Frankly, I never felt empowered with iOS, instead constantly hitting limits. This coming from someone who tried to swap out a laptop for an iPad 3 "back in the day"*....oh man it was painful. Yes, I know the platform is still growing and maturing, but I've heard this story for seven long years, "iPad as future of computing." Not yet in my own estimation. To the original point, while the iPhone is really good in many, often different ways than the iPad, I just can't justify what is now a $700 starting price for a phone....I'm sorry, it's painful enough for one user, but when you add in the family too, way too much money for my tastes.

*Also coming from someone who had previously written emails, blog posts, and articles on Nokia E series cell phones (think classic Blackberry, but Nokia style), the iPad should have been an amazing step up. Since I still felt like I needed a laptop, it just wasn't. Yeah, yeah, "iOS 11 is the game changer", but man, just can't bring myself to drop serious cash on a new iPad when my laptop and current phone already make an excellent tandem (that probably still cost less combined than most people's iPads alone...).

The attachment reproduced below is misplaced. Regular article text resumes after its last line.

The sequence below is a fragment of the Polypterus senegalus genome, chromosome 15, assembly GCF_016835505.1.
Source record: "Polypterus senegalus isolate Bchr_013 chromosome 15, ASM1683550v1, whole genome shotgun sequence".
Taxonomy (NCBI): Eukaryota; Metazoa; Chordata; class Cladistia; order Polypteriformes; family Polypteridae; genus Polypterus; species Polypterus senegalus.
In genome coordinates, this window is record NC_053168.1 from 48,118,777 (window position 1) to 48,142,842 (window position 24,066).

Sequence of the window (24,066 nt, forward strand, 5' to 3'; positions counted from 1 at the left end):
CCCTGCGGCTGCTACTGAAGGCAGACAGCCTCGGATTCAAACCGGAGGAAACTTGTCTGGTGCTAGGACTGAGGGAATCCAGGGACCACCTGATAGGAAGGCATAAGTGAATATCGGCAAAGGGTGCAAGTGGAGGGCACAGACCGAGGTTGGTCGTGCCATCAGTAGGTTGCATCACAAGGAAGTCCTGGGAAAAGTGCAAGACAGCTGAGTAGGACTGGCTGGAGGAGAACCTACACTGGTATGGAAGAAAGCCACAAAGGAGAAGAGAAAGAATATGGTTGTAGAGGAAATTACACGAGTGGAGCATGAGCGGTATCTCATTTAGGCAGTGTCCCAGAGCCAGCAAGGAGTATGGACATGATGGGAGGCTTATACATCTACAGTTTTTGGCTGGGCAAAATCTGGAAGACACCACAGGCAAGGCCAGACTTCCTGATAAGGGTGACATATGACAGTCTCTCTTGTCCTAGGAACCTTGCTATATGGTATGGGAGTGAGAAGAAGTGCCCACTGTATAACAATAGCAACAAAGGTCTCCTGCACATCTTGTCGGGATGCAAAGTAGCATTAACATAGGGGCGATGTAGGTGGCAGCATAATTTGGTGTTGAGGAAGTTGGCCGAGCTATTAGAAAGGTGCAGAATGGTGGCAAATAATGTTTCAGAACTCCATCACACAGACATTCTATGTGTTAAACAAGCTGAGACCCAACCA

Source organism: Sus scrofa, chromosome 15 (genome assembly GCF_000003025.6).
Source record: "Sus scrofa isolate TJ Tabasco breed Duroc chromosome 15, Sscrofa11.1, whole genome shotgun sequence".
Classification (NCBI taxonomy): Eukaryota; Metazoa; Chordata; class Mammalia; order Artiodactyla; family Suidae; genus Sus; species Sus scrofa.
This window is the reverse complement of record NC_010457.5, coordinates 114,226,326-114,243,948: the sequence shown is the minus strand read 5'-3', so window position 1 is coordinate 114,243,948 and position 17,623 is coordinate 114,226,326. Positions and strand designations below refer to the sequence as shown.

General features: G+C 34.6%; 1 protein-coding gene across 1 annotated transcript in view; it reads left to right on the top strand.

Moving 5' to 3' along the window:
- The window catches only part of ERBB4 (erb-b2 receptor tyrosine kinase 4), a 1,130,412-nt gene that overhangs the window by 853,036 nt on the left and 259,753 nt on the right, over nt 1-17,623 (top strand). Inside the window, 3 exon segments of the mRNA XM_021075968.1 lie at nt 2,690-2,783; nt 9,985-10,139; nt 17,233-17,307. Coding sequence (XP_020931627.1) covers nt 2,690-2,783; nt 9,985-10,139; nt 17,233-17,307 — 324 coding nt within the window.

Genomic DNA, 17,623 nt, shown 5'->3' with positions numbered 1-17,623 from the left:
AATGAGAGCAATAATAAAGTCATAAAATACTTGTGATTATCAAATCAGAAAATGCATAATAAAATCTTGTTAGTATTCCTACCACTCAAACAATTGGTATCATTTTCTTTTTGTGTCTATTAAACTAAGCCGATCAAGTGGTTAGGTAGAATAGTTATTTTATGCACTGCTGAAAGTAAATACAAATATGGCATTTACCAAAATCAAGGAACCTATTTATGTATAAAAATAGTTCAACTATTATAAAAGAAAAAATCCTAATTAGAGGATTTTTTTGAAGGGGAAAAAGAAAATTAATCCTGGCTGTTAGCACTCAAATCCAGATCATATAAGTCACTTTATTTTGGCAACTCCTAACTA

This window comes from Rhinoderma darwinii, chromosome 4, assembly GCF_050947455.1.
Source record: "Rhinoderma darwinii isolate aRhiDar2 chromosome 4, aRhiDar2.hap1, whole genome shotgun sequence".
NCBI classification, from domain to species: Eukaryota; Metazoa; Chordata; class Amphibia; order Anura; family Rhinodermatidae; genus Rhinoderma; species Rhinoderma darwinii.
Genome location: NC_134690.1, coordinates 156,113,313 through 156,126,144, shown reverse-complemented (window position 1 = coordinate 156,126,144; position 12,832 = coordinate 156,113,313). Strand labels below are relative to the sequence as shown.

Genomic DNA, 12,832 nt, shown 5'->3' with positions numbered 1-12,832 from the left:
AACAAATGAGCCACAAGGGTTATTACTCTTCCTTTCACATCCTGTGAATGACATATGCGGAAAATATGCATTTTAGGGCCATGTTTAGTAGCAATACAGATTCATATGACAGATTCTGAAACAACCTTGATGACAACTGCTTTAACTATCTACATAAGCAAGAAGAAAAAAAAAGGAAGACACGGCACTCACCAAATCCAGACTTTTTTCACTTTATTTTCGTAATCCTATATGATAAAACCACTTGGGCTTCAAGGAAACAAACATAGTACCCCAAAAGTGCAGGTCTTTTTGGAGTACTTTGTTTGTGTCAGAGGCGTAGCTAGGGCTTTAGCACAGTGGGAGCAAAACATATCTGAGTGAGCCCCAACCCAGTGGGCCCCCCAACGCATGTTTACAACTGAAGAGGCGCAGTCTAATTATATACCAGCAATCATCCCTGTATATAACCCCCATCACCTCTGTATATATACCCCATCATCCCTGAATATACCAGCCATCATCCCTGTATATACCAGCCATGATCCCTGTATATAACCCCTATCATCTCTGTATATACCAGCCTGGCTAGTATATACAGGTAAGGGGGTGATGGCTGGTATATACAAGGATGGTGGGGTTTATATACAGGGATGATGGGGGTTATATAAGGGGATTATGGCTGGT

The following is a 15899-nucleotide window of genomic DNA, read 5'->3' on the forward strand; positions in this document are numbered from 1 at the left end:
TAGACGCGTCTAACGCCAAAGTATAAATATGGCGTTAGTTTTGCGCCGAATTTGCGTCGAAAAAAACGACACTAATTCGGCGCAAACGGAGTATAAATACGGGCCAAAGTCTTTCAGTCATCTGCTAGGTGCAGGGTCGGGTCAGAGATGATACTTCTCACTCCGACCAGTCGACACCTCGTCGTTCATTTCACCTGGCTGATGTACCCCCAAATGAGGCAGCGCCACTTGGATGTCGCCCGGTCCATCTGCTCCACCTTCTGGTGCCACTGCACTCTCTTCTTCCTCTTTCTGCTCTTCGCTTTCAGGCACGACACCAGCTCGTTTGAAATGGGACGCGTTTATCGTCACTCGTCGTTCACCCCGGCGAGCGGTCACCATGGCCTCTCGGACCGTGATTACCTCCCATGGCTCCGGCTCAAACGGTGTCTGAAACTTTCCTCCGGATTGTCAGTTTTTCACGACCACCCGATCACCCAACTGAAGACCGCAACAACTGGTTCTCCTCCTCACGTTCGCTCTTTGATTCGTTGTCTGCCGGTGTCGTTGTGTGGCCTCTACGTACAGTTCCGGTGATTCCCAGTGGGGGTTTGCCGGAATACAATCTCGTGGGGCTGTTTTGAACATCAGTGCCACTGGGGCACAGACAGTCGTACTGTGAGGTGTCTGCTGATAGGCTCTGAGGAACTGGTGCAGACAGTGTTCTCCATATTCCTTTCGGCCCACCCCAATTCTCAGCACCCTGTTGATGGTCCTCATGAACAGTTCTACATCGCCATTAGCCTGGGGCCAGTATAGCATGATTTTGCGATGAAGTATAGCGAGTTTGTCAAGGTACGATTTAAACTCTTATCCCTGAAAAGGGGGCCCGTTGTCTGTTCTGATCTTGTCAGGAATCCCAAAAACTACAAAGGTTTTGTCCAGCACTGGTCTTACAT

I swear to something unhealthily profane....my own inability to italicize quotes properly on this site....yes, I'm that incompetent. Feel free to fix...Thanks in advance to the magic of all that is Tsai.

But since I'm here again anyway, I will add. I don't think Stallman actually hates commercialization. He is adamant the GPL was never intended to stop people from making money. I think the idea was, sure, ship a great software product, or a great piece of hardware with great software attached, just don't close me out of the source. There will be bugs, there will be missing features, there will be abandonment, but access to the source means there's a chance these things can be fixed without further corporate support. Stallman, and crazy people like myself, just want to remain in ownership over our own devices. Feel free to charge for hardware, charge for software, charge for service, but the source should be free.

Yes, I know the practical applications of these beliefs are often at odds with those very commercial entities that don't really care one whit about such "rights".

@Nathan I changed the italics to block quotes but didn’t see anything wrong with your tags. If I missed something, please let me know.

It should also be noted that recent events have quite plainly shown that Richard Stallman was a lot more right than we gave him credit for.

Thanks Michael, that was it....I just can't seem to keep tags closed or add proper quotation marks when I do close tags, maybe I'll just keep to blockquotes....

Lukas,
I agree. He might be a zealot to some, but he isn't wrong. I compromise daily on these issues, nice someone keeps fighting the good fight, as lonely as it might be.